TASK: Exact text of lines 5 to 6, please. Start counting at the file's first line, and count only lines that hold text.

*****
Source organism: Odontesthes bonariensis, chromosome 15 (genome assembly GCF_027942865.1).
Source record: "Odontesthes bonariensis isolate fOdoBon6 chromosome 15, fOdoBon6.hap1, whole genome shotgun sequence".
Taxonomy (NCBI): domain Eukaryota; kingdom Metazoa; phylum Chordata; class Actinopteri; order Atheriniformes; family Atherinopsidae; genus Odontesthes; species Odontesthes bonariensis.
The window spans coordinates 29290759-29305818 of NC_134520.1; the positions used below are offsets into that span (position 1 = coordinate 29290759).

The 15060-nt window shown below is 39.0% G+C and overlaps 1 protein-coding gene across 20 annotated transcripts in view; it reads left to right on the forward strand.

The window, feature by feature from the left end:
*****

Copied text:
The 15060-nt window shown below is 39.0% G+C and overlaps 1 protein-coding gene across 20 annotated transcripts in view; it reads left to right on the forward strand.

The window, feature by feature from the left end: